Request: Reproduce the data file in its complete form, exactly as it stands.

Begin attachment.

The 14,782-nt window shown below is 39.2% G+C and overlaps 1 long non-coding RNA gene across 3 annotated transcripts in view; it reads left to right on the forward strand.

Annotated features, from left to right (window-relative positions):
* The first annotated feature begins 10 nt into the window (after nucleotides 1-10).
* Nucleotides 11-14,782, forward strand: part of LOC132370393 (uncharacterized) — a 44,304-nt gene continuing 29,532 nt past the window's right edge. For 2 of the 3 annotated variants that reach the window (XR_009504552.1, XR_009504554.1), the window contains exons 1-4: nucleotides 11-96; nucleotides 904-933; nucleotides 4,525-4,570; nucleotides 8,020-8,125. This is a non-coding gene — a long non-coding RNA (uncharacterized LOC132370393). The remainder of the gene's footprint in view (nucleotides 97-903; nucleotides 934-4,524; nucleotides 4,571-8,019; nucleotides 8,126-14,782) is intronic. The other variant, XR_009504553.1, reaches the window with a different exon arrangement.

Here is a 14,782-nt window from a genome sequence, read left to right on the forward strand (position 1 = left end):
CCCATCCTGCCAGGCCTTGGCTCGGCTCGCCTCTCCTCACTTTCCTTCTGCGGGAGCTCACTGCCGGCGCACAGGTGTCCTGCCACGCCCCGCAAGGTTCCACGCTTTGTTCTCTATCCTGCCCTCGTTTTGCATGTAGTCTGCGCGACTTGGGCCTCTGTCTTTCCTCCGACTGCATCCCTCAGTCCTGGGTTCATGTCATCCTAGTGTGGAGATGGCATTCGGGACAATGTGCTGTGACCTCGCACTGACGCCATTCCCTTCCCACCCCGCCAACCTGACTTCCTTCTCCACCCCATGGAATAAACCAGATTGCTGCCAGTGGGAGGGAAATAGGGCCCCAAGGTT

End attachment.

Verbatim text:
The 14,782-nt window shown below is 39.2% G+C and overlaps 1 long non-coding RNA gene across 3 annotated transcripts in view; it reads left to right on the forward strand.

Annotated features, from left to right (window-relative positions):
* The first annotated feature begins 10 nt into the window (after nucleotides 1-10).
* Nucleotides 11-14,782, forward strand: part of LOC132370393 (uncharacterized) — a 44,304-nt gene continuing 29,532 nt past the window's right edge. For 2 of the 3 annotated variants that reach the window (XR_009504552.1, XR_009504554.1), the window contains exons 1-4: nucleotides 11-96; nucleotides 904-933; nucleotides 4,525-4,570; nucleotides 8,020-8,125. This is a non-coding gene — a long non-coding RNA (uncharacterized LOC132370393). The remainder of the gene's footprint in view (nucleotides 97-903; nucleotides 934-4,524; nucleotides 4,571-8,019; nucleotides 8,126-14,782) is intronic. The other variant, XR_009504553.1, reaches the window with a different exon arrangement.

Here is a 14,782-nt window from a genome sequence, read left to right on the forward strand (position 1 = left end):
CCCATCCTGCCAGGCCTTGGCTCGGCTCGCCTCTCCTCACTTTCCTTCTGCGGGAGCTCACTGCCGGCGCACAGGTGTCCTGCCACGCCCCGCAAGGTTCCACGCTTTGTTCTCTATCCTGCCCTCGTTTTGCATGTAGTCTGCGCGACTTGGGCCTCTGTCTTTCCTCCGACTGCATCCCTCAGTCCTGGGTTCATGTCATCCTAGTGTGGAGATGGCATTCGGGACAATGTGCTGTGACCTCGCACTGACGCCATTCCCTTCCCACCCCGCCAACCTGACTTCCTTCTCCACCCCATGGAATAAACCAGATTGCTGCCAGTGGGAGGGAAATAGGGCCCCAAGGTT